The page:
If you’ve been in PR long enough, there’s no doubt you’ve received some nasty emails from short-fused journalists who’ve been inundated with misdirected, off-target and just wrong pitches. A few weeks ago, I ended up getting the exact opposite; a good-natured note from a high-profile journalist letting me know that he couldn’t cover a story I had pitched him, but providing some great info that will help my entire team moving forward.
In this light, here are a few things that I’ve noticed the best media contacts do and don’t do:
Do: Be constructive in their rejection!
This reporter let me know that his beat had changed recently and went on to offer the contact info and areas of interest for each tech and business writer at his outlet. It was probably the best rejection email I’ve ever gotten.
Do: Come to you for a story
There’s nothing more gratifying in the PR world than having a reporter seek you out to help craft a story. If you put in the time to cultivate a strong working relationship and stay in touch on issues of common interest, one day a contact is going to have the perfect story for your client and reach out to you proactively. That is a serious coup in agency-land and your stock will rise in the opinion of both the client and the journalist.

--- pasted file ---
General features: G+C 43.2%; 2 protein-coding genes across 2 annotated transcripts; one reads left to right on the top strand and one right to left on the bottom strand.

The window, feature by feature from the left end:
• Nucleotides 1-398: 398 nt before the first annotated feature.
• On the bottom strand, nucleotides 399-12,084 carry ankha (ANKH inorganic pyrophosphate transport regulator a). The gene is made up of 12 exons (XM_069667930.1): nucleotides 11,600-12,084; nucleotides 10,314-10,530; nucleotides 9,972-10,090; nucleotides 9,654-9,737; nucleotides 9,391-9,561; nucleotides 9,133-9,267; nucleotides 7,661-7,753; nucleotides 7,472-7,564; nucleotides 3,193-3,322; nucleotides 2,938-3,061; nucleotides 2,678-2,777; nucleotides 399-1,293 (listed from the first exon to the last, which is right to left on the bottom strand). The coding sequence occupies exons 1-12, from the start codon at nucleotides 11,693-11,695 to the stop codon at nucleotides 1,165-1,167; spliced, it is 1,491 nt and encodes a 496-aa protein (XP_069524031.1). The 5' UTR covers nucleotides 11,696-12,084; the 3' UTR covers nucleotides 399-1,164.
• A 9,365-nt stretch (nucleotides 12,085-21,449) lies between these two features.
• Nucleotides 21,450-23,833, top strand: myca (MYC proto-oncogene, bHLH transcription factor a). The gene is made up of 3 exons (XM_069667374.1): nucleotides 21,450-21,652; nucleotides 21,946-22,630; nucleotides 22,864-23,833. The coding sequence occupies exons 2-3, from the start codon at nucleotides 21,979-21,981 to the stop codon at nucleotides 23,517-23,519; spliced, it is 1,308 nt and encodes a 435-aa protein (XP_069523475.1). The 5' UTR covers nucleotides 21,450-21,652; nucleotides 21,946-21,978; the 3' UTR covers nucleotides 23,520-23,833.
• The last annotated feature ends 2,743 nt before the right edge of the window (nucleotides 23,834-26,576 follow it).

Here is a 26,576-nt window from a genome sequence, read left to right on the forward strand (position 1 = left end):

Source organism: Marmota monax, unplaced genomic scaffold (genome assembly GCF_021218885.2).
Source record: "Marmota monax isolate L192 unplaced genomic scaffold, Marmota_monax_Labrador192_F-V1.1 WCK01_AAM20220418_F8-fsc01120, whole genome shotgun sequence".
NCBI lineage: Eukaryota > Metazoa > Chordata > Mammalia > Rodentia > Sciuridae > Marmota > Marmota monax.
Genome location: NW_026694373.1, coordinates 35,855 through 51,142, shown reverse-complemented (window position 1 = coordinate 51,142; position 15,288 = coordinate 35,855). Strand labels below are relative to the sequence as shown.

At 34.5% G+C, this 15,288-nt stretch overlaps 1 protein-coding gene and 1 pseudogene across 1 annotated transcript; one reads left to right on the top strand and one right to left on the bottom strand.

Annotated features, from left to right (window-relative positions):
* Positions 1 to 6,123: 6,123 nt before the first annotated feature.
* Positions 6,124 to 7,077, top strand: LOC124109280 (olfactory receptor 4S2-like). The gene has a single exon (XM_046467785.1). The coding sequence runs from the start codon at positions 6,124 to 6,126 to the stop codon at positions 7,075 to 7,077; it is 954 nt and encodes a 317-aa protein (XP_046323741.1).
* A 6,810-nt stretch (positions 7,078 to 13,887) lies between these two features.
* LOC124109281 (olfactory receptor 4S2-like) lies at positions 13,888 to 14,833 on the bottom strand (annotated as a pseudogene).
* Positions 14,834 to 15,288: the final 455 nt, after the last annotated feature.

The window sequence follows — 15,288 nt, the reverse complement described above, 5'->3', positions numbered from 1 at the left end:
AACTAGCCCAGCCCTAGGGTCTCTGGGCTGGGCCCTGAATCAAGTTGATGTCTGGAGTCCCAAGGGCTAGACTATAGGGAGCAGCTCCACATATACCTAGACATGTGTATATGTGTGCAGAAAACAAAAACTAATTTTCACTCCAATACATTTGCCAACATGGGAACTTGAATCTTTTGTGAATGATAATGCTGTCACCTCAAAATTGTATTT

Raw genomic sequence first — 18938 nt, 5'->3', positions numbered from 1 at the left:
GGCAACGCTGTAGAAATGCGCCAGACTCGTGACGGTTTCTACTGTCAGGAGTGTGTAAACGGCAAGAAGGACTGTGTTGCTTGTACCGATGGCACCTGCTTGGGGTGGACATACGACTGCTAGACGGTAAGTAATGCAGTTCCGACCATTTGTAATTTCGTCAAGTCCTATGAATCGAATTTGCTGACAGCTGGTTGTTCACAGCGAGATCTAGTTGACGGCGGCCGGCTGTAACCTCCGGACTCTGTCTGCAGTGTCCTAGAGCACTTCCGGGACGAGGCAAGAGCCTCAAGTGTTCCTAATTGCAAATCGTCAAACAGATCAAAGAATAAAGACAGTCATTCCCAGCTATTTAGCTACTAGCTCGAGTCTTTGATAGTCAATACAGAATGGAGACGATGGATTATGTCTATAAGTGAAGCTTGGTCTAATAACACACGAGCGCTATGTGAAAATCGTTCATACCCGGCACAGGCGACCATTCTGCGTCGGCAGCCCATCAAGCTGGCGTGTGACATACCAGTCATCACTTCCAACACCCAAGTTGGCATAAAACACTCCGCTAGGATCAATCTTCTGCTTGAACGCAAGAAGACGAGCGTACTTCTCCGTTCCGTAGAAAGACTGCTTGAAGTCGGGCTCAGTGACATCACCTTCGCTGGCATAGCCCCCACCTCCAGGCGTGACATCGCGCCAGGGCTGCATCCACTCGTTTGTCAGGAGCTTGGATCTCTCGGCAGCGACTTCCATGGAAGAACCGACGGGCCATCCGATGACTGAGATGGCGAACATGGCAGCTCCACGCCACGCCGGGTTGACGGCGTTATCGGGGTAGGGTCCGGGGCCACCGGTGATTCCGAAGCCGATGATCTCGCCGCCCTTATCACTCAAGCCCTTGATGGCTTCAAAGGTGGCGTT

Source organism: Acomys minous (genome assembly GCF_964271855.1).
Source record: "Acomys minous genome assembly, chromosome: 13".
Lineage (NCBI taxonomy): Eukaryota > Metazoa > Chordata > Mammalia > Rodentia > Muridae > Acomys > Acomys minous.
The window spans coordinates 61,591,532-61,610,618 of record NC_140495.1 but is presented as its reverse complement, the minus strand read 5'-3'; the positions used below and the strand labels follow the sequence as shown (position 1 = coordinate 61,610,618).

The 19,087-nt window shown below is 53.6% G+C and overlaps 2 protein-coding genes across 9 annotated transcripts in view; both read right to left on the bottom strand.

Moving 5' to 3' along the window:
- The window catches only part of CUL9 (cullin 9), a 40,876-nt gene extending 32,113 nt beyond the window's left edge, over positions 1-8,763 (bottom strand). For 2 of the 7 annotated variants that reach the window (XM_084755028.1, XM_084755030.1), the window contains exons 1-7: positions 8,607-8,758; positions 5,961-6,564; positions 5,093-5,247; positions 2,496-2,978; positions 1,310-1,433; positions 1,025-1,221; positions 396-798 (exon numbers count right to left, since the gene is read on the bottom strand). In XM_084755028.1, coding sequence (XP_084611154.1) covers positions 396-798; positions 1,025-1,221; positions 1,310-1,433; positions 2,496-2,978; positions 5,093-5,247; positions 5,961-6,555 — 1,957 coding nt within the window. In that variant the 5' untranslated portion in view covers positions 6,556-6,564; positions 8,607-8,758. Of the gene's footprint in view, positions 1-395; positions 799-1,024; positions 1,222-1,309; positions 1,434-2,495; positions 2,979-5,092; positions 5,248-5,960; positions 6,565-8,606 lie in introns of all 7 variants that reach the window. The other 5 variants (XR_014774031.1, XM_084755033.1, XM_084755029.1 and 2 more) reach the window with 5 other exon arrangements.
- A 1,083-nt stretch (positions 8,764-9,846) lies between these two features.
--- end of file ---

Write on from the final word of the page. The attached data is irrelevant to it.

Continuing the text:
Don’t: Use your information without referencing your client
Unfortunately, this happens from time to time. You give a contact a great new study or survey from your client, they like it, they cover it, and they never even mention the source! All that work doesn’t even turn into a hit. Recourse? We do recommend politely seeking credit after the fact, particularly from an online media source. The “good” ones will update a post with client credit.
Don’t: Forget we had an appointment!
Reporters are very, very busy. We all know this. And sometimes, no matter how many email reminders and calendar requests you send, they’ll still completely forget about that briefing you had arranged between them and a client. This can be frustrating, but the only thing you can do is reschedule, move forward, and reconfirm!
What do you think? What other helpful habits to great media contacts possess?